4. Fill out the Jubilee Ministry Designation Application here. It will take some time, but don’t worry. Once you hit submit on the final page, you’ll be emailed a copy of the application and a signature sheet that must be endorsed by people in the ministry, including your Jubilee Officer (if one is appointed) and your Bishop.

5. Remember a paragraph ago when I mentioned that there’s a deadline to keep in mind? The Executive Council, who meet two or three times each year, review, and ultimately designate Jubilee Ministries, require time for application translation and review. In order to find out the next deadline for applications, please contact the Jubilee Office at csikkema@episcopalchurch.org. Remember, in order to be eligible for Jubilee Grants, a ministry must be affirmed by the Executive Council before the application period starts.

6. Wait until Executive Council meets and deliberates.

Episcopal Jubilee Ministries Certificate

7. Receive notification from the Jubilee Office on the results of Executive Council. Should your application be approved, your ministry will receive an embossed certificate, signed by the President of the House of Deputies and the Presiding Bishop.

8. Start connecting! In the days following Executive Council, your ministry will be added to the Asset Map and to our files. You’ll be eligible for Jubilee Grants and will be connected with folks also doing the amazing ministries around the whole Episcopal Church!

If you’re reading this, you’re probably wondering the process behind being designated a Jubilee Ministry in The Episcopal Church. The process, involving an application period, some discernment, and affirmation by the Executive Council, occurs two

Episcopal Jubilee Ministries - Five Questions with Barbi Click

1) How long have you been affiliated with Jubilee Ministries, and in what capacity?

I have been manager of Trinity Food Ministry at Trinity Church in the Central West End-St. Louis for three years. As I learned more about TFM, I learned that it became a Jubilee Center in 1993.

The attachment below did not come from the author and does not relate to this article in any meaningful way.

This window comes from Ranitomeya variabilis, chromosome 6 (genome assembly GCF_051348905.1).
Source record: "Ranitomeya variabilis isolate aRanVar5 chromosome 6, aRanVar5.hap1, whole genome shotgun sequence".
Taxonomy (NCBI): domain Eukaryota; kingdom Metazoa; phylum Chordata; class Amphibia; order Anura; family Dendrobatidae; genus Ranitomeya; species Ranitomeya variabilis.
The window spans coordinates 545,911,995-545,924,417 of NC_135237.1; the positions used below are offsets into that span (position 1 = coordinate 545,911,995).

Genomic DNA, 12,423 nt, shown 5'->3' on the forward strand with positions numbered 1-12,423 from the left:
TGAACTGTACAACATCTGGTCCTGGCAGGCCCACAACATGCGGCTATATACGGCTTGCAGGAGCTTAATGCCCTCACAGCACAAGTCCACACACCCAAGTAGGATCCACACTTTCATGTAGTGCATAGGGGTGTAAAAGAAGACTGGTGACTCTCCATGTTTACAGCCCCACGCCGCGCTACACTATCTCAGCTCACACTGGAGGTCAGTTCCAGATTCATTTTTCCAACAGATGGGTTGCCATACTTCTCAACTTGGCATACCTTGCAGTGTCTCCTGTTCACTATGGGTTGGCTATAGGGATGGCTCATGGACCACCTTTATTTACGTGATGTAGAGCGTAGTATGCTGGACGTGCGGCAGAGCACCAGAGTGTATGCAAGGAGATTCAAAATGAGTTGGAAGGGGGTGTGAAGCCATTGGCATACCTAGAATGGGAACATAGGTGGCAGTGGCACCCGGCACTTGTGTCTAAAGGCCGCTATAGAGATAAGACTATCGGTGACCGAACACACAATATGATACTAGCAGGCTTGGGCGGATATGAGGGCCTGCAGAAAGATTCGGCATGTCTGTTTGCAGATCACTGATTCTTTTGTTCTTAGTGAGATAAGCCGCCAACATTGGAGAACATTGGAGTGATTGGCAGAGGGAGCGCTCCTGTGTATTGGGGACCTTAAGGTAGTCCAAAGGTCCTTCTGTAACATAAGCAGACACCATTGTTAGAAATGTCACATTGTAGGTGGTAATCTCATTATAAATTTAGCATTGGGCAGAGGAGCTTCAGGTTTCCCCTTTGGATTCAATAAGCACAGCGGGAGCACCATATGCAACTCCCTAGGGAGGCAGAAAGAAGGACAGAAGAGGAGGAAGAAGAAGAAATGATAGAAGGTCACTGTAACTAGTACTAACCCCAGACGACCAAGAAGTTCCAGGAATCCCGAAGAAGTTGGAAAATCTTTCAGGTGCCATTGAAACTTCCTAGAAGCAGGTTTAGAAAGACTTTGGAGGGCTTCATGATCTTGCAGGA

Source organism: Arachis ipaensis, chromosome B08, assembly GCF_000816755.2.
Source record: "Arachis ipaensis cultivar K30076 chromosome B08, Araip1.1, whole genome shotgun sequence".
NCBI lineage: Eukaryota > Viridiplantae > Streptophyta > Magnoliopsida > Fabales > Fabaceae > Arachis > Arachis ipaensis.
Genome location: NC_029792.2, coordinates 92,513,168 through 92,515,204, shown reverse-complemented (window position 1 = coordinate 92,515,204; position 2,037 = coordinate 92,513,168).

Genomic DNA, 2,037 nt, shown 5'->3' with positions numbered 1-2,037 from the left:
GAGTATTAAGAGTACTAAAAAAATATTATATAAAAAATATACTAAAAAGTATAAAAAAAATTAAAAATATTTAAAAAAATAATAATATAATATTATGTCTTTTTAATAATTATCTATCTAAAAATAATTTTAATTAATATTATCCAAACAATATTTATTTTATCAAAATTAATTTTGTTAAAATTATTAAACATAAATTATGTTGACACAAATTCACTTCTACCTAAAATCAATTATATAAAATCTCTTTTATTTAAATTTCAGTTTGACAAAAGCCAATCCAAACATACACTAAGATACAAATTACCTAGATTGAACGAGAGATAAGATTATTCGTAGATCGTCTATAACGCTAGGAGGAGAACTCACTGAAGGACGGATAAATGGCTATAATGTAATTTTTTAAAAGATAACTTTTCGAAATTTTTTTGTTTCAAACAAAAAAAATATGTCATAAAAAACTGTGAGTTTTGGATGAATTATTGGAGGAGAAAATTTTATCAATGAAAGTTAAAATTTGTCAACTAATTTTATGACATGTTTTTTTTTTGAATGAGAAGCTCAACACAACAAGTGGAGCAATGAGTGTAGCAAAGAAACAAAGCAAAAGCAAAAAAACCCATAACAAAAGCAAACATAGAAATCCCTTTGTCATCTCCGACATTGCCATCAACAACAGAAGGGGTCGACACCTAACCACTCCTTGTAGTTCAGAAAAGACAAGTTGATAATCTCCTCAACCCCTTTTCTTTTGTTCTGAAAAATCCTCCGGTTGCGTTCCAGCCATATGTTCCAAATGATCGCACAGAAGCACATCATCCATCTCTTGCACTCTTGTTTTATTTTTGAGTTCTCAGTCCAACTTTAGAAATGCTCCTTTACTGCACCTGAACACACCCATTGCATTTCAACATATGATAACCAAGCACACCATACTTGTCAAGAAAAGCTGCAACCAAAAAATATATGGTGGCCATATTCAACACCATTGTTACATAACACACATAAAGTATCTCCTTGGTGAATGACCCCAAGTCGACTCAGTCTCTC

Curious as to what it was, I looked into the concept of Jubilee and the Episcopal Church. Learning about it, I took the information to Bishop Wayne Smith and after discussing it, he named me Diocesan Jubilee Officer for the Diocese of Missouri.

2) What is/are your role(s) in your diocese? In your parish? In a ministry or ministries?

As of May 2016, I am the Diocesan Jubilee Officer for the diocese. I manage a food ministry that includes a food pantry with meal three days per week plus a Sunday Hot Lunch. 

Episcopal Jubilee Ministries - Changed by Love

We serve meals to 60 people throughout the week and an average of 85 on Sundays. In 2015, the Food Pantry served almost 9000 individuals. At this time, Trinity is the only Jubilee Center in the Diocese of Missouri.

As DJO, I am in conversation with two parishes regarding their ministries. I am hopeful that there are several other ministries within this diocese who meet the Jubilee criteria to qualify as Jubilee Centers.

Jubilee Ministries, created by an Act of the 1982 General Convention, are those ministries which provide direct services to and advocate on behalf of the economically disadvantaged. For more information on becoming a Jubilee Ministries, as well as the annual Jubilee Ministry Grant program, please click HERE.

3) What’s one way you’ve been changed by your work alongside the economically disadvantaged?

Episcopal Jubilee Ministries - No Fear of the Stranger

Every day, it is clearer to me that our only hope lies in community, in our relationships with one another. Sharing meals is a wonderful way to get to know one another. As long as we can meet at the table, our stories can be shared. Everyone has at least one story; some people have many stories; many of the stories are tragic. We learn to love in our compassion. I am changed by love.

I think that the number one thing that has changed is my fear factor. I am no longer afraid of meeting a stranger face to face, of reaching out my hand, of looking that person in the eye. I have found that when I do that, I earn respect and I offer respect. In that respect, dignity can be found. There is no room for fear in abundance.

4) What does advocacy mean to you?

Advocacy means working with those who are underserved or disrespected,speaking out for those who do not have or do not think they have the voice to speak out against injustice, whatever that injustice might be. Whether it is by means of social media, preaching, teaching, rallies, writing to legislators, advocacy is action that can change unjust policy.

Interested in faith-based advocacy? Check out the Episcopal Public Policy Network, a grassroots network of Episcopalians across the country dedicated to carrying out the Baptismal Covenant call to "strive for justice and peace" through the active ministry of public policy advocacy.

5) Where in your diocese (or parish, or ministry) have you seen Jesus?

I see Jesus in the abundance with which volunteers and donors support the Trinity Food Ministry. Episcopal Jubilee Ministries - Jesus with Every Handshake I see Jesus the faces of the people that we serve. I feel Jesus with every handshake, with every tear, with every smile or hug, with every I love you that is said in the course of each week.

Barbi Click is the Diocesan Jubilee Officer for the Diocese of Missouri.

If you are interested in having your church or ministry designated a Jubilee Ministry, please contact Mr. Christopher Sikkema at 212-716-6055 or csikkema@episcopalchurch.org. The application to be designated a Jubilee Ministry can be found HERE.